Ticks - Identification and Control
Most people don’t pay much attention to tick control. That tends to change when they find a tick on themselves after a bush walk or on their pet. 100% tick control cannot be guaranteed, but with some good tick prevention tips and use of suitable tick control products, the chances of picking up a tick on your property can be significantly reduced.
WHAT DO TICKS LOOK LIKE?
There are a number of different tick species in New Zealand – the native species are very host specific, infesting mainly birds and do not present a problem to humans. However, there is a introduced species of tick in New Zealand, the brown cattle tick (Haemaphysalis longicornis). This species does infest mammals such as cattle and humans and can transmit a variety of diseases. However, these diseases are not present in New Zealand.
Ticks are not insects and are actually members of the arachnids – so are more closely related to spiders than insects. As such the adults have eight legs, although interestingly the larval stage has 6 legs.
- Eggs: The female lays up to several thousand eggs in leaf litter or attached to the bark or foliage of various plants. They are laid in batches of up to 200 per day.
- Larvae: When the nymph hatches from the egg, it only has 6 legs. It develops the extra pair of legs after a blood meal, when it moults into the nymphal stage. The larvae are about 0.5mm in size and also called “grass ticks”.
- Nymphs: Tick pass through 2 nymphal stages, getting progressively bigger. They require a blood meal each time prior to the moult to the next stage. Nymphs are about 1.2mm in size.
- Adults: Adult female ticks can be up to 4mm long before feeding (males a little smaller). Female ticks seek out a blood meal, which is required before egg laying can commence. After the feeding the female is significantly engorged and can be up to 1cm long.
SIGNS OF AN INFESTATION
The only sign of an infestation is the presence of ticks on you or your pets. Perhaps the early sign you may have a problem developing on your property is if you are noticing “grass ticks” in Autumn and Winter, as this will mean you are likely to have a large number of adult ticks come Spring.
MAIN PEST SEASON
Tick season has various peaks corresponding to the life-cycle, but generally numbers are higher during the warmer months and they tend to “over-winter” in New Zealand, when they are less active. Ticks generally thrive in warmer, moist environments, but struggle to survive if it is too hot and dry. All life stages need a blood meal, so it does mean you need to be on alert for ticks, year round.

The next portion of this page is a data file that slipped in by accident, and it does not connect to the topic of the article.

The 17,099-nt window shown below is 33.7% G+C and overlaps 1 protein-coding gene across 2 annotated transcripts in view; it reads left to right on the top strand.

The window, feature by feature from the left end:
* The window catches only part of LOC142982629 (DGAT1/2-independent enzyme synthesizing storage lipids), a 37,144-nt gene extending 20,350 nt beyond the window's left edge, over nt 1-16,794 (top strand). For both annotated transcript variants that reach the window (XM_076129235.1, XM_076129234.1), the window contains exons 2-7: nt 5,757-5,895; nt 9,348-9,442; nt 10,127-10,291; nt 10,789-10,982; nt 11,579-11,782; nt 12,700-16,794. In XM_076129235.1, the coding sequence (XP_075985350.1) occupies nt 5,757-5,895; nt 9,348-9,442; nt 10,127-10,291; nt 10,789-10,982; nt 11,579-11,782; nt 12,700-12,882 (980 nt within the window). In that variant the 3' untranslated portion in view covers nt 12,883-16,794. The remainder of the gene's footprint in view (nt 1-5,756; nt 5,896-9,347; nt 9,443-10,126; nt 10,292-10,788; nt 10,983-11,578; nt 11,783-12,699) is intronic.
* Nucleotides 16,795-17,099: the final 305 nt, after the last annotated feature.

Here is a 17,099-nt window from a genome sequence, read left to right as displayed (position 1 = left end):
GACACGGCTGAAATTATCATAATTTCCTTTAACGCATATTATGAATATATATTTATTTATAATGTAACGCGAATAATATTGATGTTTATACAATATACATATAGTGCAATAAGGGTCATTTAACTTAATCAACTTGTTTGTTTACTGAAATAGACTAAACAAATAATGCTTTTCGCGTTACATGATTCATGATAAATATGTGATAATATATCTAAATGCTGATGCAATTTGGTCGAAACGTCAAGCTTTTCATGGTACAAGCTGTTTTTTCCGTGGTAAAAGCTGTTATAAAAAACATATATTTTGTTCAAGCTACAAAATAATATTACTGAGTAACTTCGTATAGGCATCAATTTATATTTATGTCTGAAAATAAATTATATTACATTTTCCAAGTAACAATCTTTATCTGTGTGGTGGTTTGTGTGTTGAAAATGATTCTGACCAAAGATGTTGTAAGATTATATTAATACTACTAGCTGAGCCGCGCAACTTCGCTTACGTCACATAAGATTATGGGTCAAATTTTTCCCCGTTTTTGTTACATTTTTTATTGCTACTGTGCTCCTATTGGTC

- All life-stages require a blood meal, although it does not have to be human. Ticks will latch onto any large animal walking by.
- Ticks find suitable hosts be “questing”. They hold onto grass or small shrubs with the rear legs and wave the front pair of legs in the air. These legs have special organs which can detect odours, breathing, moisture and vibrations. When a suitable host brushes by they grab on with their front legs. (Ticks don’t jump or fall out of trees!).
- Adult females require a blood meal to lay eggs. After laying eggs the female will die.
- Adult males don’t often bite their host. They jump on the host primarily to find a female to mate with. If the male wants a feed, he will often bite the female to take some of her blood meal!
TICK PREVENTION TIPS
- Keep grass short and cut back vegetation in areas used by humans and pets.
- If you are walking in long grass / “the bush” wear long trousers tucked in and insect repellents.
- Keep your pet tick treatments up to date.
TICK CONTROL TIPS
Around the backyard, vegetation management can be very helpful in keeping the tick numbers down. Cutting back vegetation and keeping grass short will make the environment less attractive for ticks – more sun and less humidity).
Targeted insecticide applications are an option as well, with the best control strategy being to apply insecticides in late summer / autumn when the larvae and nymphs are present, as these are easier to kill. They also reside in the leaf litter so it means you need to get the insecticide down to soil level.
PESTXPERT TICK PRODUCTS
Application of an outdoor spray product suitable for targeting ticks in lawns can be very effective in reducing tick populations. Cut the grass before application to maximise the amount of insecticide getting to the soil level / leaf litter.